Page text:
Permanent residents of cities don't see migrants and other marginal communities as equals, as fellow citizens. The ongoing pandemic has put the migrants' plight front and center, and that has unleashed an enormous amount of compassion. But given that the next disaster is around the corner, this generosity will run out of steam in all likelihood in a few months.

What's the alternative? One way of thinking about this differently is to swap the positions of the onlookers and those being looked at. Could we reverse the gaze between the powerless and the powerful? A second difference is to think of what migrants - and other poor people - may be able to demand as rights, rather than obtain as charity. The advantage of this is that what they can insist on as citizens has no expiry date, unlike fleeting empathy.

We need to create durable institutions that collect the wisdom of citizens - especially marginalised citizens such as migrants - and deploy that collective wisdom to address wicked problems that beset Indian society. Socratus seeks to be the midwife of that collective wisdom. Janta ka Faisla (JKF) is one such institution, which takes the form of a jury.

JKF seeks to address the needs of migrant workers and represent them as full citizens of India. The first JKF consisted of a jury of migrant workers drawn from different occupations and regions from Chhattisgarh. It was held from July 11th - 14th, 2021. A detailed report of the first JKF is given below.

Citizenship at Work

In the usual definition, "citizen" is a noun, a person with attributes recognized by a constitution and protected by the state. defines the term as:

A native or naturalized member of a state or nation who owes allegiance to its government and is entitled to its protection (distinguished from alien).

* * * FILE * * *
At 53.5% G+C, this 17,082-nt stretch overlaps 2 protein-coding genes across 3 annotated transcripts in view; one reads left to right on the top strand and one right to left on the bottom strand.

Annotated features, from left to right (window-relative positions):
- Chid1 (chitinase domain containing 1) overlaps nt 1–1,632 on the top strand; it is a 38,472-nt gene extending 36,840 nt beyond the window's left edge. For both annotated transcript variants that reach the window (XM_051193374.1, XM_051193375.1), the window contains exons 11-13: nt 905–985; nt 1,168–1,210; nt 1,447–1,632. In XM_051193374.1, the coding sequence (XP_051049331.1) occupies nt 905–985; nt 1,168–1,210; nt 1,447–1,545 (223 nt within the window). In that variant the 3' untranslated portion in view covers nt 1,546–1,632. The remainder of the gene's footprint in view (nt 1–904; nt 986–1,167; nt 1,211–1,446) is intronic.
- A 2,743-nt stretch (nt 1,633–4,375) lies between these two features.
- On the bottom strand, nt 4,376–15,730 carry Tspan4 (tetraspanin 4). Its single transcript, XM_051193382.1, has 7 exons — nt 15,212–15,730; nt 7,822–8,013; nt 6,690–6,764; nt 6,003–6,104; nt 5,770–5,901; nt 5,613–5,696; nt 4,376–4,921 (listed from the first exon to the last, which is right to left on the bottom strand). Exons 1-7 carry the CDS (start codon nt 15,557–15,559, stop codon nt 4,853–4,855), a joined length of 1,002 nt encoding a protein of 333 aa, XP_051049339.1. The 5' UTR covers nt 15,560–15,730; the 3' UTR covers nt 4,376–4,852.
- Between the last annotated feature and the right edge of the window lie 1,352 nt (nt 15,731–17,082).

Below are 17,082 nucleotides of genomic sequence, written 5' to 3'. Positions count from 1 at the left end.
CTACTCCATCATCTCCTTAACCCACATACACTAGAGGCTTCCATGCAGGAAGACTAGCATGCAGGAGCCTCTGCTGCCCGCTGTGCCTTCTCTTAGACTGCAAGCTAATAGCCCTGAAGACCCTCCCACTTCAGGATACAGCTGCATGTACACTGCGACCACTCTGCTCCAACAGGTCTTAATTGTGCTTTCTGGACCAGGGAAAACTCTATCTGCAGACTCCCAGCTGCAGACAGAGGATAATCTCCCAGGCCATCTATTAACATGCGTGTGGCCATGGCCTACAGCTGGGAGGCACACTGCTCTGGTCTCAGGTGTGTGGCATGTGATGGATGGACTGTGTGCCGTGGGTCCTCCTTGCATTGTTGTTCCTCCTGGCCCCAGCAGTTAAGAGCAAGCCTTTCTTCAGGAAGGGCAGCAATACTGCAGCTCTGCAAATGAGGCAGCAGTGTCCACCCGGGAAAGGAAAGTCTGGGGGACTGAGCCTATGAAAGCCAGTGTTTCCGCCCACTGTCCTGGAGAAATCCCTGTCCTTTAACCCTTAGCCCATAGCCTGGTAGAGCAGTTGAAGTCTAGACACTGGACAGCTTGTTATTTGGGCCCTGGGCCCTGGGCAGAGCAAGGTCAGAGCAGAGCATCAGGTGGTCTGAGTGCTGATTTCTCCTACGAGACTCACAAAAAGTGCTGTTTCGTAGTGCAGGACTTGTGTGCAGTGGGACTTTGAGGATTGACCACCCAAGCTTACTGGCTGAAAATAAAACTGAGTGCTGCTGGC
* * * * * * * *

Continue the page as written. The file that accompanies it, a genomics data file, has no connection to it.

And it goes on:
At least in theory.

In practice citizens aren't treated uniformly; they are a hierarchically organized field with some making decisions and others subjects of those decisions. That hierarchy of power is in full display during the COVID19 crisis - citizenship is being marked with extreme inequality.

For example, migrants have been very badly effected by the lockdown and their future, both economic and social, is going to be determined by the future policies that are written and enacted. However, those who are making policies - about the extent of the lockdown, the distribution of services during the lockdown and the long recovery that will follow - all suffer from moral hazard: they are removed from those bearing the brunt of those decisions. Even when services are provided, they are rendered in a paternalistic mode.

The change in policies and state action will not come unless those who make these policies stop viewing the poor as sub-human who only have basic material needs that need to be met. Migrant labourers deserve to be seen not as recipients of charity but as full human beings. As we think of alternatives that treat citizens with dignity, we should consider citizenship as being demonstrated in practice, as a verb rather than as a noun. In this changed conception, citizenship is what's mutually reinforced by what I do with other citizens, whether that's a cash transfer to fellow citizens in need or having citizen representatives sitting in judgment on expert decisions.

Citizenship in this view is enacted in dialogical action.

The legitimacy to implement disruptive changes will only come from the decision making process being centered around the citizen and their representatives.

That capacity to solve public problems by the public is one of the key needs of a turbulent future.

About Janta Ka Faisla - Citizenship in Action

Socratus aims to collaborate with other interested partners to create a platform for participatory citizenship and public problem solving designed to cultivate resilience, dignity and adaptiveness in responding to our mutual needs.

We are calling this platform "Janta ka Faisla" (People's verdict). It is a space in which a jury comprised of regular people sit in judgement of policies made for them. Experts present their policies to an audience of representatives of various people's groups - as a way of enacting participatory citizenship.

Without something like this, the policy-making would happen without any consultation with migrant workers. And this platform is not to enable a discussion with a narrow focus - benefits for migrants or social security - but the entire imagination of Indian society and economy - what it means for agriculture, education, environment, health, business, international relations, defense etc. This is creating a space that allows citizens, the ones most impacted by policies, to create and articulate a vision of their own.